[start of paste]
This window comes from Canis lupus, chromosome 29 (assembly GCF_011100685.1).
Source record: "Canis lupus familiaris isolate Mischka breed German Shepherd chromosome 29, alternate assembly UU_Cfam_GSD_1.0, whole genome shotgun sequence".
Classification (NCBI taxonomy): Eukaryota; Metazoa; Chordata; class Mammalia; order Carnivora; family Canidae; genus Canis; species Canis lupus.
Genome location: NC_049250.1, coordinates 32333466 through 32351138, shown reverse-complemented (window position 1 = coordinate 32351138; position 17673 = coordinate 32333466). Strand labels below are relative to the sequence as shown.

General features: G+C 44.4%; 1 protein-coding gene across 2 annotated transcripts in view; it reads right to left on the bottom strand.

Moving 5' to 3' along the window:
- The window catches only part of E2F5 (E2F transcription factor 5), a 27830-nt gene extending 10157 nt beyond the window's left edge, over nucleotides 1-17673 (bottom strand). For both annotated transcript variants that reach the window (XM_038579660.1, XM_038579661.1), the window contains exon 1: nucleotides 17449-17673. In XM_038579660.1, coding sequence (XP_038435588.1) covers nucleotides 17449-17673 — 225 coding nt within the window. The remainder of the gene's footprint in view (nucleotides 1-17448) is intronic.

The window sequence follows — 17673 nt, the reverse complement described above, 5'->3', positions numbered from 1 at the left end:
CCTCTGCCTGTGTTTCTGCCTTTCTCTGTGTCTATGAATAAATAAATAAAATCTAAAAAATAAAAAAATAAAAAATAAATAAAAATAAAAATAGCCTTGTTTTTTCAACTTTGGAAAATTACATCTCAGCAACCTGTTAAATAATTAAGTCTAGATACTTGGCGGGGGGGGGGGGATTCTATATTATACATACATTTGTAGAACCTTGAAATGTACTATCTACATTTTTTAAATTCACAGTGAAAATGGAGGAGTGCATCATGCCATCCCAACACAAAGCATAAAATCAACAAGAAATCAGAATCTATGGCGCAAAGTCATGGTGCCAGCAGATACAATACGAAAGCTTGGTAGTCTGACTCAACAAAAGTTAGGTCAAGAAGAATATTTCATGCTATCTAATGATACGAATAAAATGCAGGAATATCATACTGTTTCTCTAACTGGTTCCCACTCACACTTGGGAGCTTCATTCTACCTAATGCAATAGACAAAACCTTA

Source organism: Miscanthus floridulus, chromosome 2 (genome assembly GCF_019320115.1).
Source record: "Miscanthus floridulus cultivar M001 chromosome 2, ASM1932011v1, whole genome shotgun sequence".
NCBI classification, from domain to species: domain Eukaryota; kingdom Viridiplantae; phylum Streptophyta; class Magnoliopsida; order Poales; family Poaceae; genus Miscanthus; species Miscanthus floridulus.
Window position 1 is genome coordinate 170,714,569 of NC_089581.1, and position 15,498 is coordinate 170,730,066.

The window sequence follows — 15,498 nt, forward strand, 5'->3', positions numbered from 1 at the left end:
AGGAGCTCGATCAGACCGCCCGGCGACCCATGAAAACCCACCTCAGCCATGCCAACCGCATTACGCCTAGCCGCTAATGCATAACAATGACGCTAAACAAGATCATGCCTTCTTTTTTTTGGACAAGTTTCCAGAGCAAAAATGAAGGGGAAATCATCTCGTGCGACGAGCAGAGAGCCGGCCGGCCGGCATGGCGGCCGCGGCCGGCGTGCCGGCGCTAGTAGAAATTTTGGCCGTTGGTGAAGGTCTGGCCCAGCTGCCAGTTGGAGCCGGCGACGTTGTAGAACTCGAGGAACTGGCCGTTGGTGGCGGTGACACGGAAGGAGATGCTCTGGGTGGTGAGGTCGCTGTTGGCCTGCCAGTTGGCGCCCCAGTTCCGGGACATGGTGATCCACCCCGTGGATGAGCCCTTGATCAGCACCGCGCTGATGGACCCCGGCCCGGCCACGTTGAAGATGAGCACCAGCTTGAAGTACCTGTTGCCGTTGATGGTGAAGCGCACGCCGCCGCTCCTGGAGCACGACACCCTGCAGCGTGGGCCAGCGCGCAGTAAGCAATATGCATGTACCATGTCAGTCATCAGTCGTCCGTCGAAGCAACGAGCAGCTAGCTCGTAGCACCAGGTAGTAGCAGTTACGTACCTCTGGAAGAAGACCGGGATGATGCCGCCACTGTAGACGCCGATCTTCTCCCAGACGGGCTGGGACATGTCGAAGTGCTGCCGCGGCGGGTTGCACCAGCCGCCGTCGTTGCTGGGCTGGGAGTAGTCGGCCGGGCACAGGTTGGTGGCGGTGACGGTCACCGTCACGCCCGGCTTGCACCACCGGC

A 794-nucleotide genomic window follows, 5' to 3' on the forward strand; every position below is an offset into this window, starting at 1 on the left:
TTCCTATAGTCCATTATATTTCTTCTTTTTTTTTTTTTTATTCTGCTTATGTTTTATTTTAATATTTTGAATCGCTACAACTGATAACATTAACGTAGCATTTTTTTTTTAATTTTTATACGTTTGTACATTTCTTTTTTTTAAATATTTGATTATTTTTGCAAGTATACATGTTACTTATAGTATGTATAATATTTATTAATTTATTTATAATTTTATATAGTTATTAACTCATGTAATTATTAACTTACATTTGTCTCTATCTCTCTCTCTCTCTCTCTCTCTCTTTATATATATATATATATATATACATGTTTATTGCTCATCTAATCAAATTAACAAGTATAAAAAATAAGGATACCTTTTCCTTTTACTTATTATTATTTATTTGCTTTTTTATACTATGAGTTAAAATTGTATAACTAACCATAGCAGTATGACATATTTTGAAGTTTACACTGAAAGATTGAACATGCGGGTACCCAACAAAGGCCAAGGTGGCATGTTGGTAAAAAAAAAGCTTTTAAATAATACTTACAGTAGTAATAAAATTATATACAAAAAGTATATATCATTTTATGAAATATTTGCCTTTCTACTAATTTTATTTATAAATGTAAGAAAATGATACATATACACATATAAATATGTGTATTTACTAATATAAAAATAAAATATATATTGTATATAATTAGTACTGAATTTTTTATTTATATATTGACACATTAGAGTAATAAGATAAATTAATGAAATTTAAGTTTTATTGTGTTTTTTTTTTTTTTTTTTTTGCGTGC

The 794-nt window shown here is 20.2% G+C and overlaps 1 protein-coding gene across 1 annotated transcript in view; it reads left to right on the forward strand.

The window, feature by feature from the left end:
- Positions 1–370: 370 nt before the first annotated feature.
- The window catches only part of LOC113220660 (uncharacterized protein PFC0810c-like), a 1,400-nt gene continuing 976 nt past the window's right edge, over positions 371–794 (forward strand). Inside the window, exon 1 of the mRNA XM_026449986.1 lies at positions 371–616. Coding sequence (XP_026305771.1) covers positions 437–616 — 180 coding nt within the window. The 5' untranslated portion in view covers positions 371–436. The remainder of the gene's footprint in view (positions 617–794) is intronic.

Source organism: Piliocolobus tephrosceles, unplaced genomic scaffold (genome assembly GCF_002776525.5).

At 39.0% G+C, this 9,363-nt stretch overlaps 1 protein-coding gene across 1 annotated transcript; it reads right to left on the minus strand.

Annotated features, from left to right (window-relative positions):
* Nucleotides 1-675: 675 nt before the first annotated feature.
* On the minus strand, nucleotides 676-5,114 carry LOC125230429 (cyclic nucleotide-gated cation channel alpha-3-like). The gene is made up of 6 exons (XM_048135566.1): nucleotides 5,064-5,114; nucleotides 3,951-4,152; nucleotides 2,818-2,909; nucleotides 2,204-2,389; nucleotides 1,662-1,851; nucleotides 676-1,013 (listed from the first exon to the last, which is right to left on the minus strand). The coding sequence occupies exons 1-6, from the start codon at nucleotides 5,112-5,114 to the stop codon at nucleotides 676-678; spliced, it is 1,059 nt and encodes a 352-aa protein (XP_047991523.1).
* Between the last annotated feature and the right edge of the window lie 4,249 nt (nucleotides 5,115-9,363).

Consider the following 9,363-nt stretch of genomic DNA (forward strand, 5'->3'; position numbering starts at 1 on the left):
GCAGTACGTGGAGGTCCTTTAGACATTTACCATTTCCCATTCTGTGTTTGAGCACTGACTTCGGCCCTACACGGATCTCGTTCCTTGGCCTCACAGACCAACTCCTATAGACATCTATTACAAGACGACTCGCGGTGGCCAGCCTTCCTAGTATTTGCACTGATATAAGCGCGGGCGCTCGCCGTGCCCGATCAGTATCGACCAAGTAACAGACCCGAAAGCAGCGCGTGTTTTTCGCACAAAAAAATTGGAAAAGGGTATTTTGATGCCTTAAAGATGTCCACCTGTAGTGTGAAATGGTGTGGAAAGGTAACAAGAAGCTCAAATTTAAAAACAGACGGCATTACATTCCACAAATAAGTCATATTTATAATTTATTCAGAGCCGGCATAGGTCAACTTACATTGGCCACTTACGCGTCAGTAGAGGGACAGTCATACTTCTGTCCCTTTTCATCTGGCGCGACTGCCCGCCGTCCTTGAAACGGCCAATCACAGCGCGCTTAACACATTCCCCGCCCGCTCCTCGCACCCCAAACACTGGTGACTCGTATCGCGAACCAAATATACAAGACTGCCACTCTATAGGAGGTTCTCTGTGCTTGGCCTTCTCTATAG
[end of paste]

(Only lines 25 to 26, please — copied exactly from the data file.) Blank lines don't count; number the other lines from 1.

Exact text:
* Nucleotides 1-675: 675 nt before the first annotated feature.
* On the minus strand, nucleotides 676-5,114 carry LOC125230429 (cyclic nucleotide-gated cation channel alpha-3-like). The gene is made up of 6 exons (XM_048135566.1): nucleotides 5,064-5,114; nucleotides 3,951-4,152; nucleotides 2,818-2,909; nucleotides 2,204-2,389; nucleotides 1,662-1,851; nucleotides 676-1,013 (listed from the first exon to the last, which is right to left on the minus strand). The coding sequence occupies exons 1-6, from the start codon at nucleotides 5,112-5,114 to the stop codon at nucleotides 676-678; spliced, it is 1,059 nt and encodes a 352-aa protein (XP_047991523.1).